"During the tide it still continued blowing very hard and the vessel beat heavy and came about two lengths higher up the strand. But notwithstanding beating so heavy the strength of my dear compariion bid as it were defiance to the raging sea and still made no water … After much persuasion and dear paying I at length got a vessel to come on the strand to take out part of the cargo, tho' previous to this on first getting on shore had had built a temporary shed of boards to receive the cargo in case the vessel should make water, where part of the Bark was. landed in order to get to the heavy goods.

"During a succession of many days the weather proved extremely stormy and the ship continued beating on the sand very heavy at tide time, but as I observed her great strength still resisted the foaming elements and made no water. On the 24th the weather became moderate and, having agreed with a company of men for £25 to get the ship off, a number of hands came down and dug a deep trench and on the evening tide I again had the happiness of seeing my poor Rebecca once more afloat and off the strand.

"We had scarce got her warped off into a fair berth when it began to blow and rain at SW. The 25th we had a violent gale at west, ship pitching bowsprit and bows under water, also making part water and expecting every moment to be driven on shore again. However towards evening the gale moderated and drew to NW. Having plenty of shore-men on board we got the anchor and got safe into Flushing harbour where I was under the necessity of discharging the whole cargo and hove ship down to caulk her bottom. The old adage is but generally too true, that one misfortune seldom comes alone.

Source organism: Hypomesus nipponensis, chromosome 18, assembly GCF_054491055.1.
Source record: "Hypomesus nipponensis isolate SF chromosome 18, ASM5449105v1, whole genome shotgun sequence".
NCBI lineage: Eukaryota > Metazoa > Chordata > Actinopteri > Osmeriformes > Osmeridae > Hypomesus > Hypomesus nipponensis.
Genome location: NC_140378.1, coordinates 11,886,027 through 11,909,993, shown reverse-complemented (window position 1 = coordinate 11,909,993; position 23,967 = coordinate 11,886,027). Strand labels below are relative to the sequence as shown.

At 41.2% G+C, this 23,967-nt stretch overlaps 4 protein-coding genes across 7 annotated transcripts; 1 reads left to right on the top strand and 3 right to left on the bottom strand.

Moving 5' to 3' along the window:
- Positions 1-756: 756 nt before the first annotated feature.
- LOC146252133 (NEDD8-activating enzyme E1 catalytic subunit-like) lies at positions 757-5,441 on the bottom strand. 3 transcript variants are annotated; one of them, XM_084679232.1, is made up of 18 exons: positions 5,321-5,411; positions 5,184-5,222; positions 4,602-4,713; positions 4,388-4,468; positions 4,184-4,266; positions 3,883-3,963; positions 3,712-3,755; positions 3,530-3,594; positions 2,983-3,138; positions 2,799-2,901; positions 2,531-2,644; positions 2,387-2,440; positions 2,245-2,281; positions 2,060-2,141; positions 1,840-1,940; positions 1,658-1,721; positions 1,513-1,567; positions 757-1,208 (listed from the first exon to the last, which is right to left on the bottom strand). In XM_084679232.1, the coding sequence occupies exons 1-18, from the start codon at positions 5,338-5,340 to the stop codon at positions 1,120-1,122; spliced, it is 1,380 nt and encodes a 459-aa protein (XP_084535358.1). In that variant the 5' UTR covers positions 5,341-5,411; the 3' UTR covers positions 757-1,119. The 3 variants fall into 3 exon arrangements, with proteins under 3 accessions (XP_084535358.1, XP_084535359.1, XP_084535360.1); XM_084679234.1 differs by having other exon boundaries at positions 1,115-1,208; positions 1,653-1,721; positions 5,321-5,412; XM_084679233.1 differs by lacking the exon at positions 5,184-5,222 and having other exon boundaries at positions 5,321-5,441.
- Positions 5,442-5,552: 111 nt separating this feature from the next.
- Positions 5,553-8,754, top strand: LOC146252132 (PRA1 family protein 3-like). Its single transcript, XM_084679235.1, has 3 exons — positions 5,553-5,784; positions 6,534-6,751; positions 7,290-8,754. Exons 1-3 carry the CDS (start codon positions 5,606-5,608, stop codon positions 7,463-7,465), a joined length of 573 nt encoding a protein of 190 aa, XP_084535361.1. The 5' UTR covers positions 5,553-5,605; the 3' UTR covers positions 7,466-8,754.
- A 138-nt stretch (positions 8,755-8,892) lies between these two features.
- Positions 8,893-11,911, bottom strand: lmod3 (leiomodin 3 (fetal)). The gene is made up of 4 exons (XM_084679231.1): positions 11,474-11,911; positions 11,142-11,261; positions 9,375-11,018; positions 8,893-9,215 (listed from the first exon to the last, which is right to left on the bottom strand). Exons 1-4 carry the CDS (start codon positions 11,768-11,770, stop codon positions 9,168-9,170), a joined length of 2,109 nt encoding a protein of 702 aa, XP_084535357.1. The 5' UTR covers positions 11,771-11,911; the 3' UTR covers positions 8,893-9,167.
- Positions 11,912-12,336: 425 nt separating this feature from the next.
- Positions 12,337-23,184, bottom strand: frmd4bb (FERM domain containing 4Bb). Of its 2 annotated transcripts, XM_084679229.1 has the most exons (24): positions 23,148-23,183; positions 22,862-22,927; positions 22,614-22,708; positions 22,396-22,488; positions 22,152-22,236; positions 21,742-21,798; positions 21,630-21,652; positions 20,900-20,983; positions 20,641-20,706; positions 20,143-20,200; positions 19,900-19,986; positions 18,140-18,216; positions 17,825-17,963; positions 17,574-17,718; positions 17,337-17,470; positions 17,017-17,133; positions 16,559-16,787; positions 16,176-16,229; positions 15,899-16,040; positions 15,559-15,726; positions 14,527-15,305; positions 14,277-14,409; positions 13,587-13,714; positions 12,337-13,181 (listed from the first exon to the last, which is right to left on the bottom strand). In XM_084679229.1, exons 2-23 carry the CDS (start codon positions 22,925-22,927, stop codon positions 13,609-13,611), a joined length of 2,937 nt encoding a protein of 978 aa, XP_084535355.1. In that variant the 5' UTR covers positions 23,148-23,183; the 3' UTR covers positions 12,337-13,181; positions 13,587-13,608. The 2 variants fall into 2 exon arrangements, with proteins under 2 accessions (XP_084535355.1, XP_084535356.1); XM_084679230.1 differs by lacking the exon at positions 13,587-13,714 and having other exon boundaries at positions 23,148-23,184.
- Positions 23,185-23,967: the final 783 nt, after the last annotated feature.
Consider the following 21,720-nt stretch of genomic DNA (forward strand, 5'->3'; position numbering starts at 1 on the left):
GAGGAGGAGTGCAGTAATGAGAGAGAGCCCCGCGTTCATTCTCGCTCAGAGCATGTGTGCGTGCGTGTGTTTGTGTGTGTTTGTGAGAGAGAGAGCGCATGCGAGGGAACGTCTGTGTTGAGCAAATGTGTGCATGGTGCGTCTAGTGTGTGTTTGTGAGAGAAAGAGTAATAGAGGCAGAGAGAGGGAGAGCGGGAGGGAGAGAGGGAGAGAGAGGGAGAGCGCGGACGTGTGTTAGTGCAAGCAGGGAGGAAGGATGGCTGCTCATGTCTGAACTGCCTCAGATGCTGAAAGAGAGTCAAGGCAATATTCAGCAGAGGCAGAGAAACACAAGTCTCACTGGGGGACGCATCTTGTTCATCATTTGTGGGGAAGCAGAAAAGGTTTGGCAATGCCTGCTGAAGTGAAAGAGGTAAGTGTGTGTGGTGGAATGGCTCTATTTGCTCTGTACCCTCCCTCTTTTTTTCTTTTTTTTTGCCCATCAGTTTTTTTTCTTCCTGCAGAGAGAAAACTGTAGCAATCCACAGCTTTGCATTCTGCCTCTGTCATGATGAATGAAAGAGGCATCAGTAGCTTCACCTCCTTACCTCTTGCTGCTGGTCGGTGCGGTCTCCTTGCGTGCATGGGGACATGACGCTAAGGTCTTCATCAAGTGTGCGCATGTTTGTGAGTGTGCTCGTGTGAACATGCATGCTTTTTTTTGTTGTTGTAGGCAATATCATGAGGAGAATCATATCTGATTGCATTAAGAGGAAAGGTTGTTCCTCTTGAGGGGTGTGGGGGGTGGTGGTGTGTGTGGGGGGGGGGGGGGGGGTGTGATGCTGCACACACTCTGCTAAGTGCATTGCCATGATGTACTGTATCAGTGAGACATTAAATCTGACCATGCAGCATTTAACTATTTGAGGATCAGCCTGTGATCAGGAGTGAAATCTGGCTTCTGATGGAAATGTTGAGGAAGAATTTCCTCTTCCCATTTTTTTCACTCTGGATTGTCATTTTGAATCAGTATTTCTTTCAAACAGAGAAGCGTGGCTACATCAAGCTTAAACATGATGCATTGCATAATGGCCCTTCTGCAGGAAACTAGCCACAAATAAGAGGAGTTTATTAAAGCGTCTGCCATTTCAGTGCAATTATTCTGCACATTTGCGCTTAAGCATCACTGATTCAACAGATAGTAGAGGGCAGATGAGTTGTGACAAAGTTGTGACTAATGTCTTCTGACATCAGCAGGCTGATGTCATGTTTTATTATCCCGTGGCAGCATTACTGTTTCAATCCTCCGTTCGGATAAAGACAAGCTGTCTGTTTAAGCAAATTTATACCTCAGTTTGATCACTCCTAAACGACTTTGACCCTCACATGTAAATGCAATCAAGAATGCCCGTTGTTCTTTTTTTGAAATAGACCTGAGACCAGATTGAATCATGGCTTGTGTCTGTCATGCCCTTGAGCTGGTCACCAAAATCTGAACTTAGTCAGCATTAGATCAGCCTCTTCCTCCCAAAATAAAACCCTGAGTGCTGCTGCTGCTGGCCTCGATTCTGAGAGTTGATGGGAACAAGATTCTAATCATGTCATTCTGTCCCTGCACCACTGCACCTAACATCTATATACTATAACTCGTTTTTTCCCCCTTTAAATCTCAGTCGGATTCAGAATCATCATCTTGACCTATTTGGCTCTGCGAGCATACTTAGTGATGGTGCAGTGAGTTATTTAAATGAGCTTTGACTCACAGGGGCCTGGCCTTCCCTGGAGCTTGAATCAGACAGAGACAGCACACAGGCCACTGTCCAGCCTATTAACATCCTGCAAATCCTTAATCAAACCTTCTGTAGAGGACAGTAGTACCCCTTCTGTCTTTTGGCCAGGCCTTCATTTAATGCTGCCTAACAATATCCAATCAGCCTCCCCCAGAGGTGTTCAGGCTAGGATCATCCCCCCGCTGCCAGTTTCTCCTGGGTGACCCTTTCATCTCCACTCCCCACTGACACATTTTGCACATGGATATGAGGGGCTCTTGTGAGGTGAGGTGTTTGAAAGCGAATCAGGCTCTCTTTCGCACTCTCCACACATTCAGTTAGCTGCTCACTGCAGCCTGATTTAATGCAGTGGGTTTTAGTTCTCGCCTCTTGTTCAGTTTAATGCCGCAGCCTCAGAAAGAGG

“The company who got the ship off went to fetch the Bark left on strand in the shed mentioned. They set off on a beautiful fine evening, laid on shore and commenced loading. But when they had got about 3 or 4 tons Bark in, the wind sudden1y changed to west and began to blow hard. On the flood the poor fel1ows had the misfortune to Jose their vessel, about 15 tons. She first turned bottom up and afterwards was. dashed into a thousand pieces, the crew narrowly escaping with their lives, losing their cloaths etc. Of course we lost the Bark which is also, with ship, not insured." The close of the year introduced Capt. Hall, Anderson's fellow prisoner-of-war who had escaped with him in 1810, the pair disguised as Anstrian soldiers. On his proposal and recommendation Anderson was admitted a Younger Brother of Hull Trinity House.


The year 1829 opens with frost and snow which lasted till the beginning of February. "At one period the Humber was full of drifting ice from 4 to 5 feet thick; on the Continent it appears by letter from Rotterdam the winter was particularly severe. The 2nd February the frost still continued its severity. On that day Booths and sundry diversions were still continued on the ice on the river Maas. However with us the frost had totally disappeared by the 6th as the steam packets commenced their usual routes, and on the 9th I unmoored my little bark for Antwerp. We never had occasion to take in a reef and arrived at Flushing the 14th.

"Here I was taken flat aback as no pilots would take charge on account of the ice not having broken up in the river. Thus situated I was either obliged to go into Flushing Harbour or seek such shelter as the 'Ramicus' afforded. This latter I took as the former was crowded with about 50 sail, entered during the winter. Here we lay dreaming until the 19th when the navigation became free, and reached our final destination the 29th, but then pack ice was still in the river,"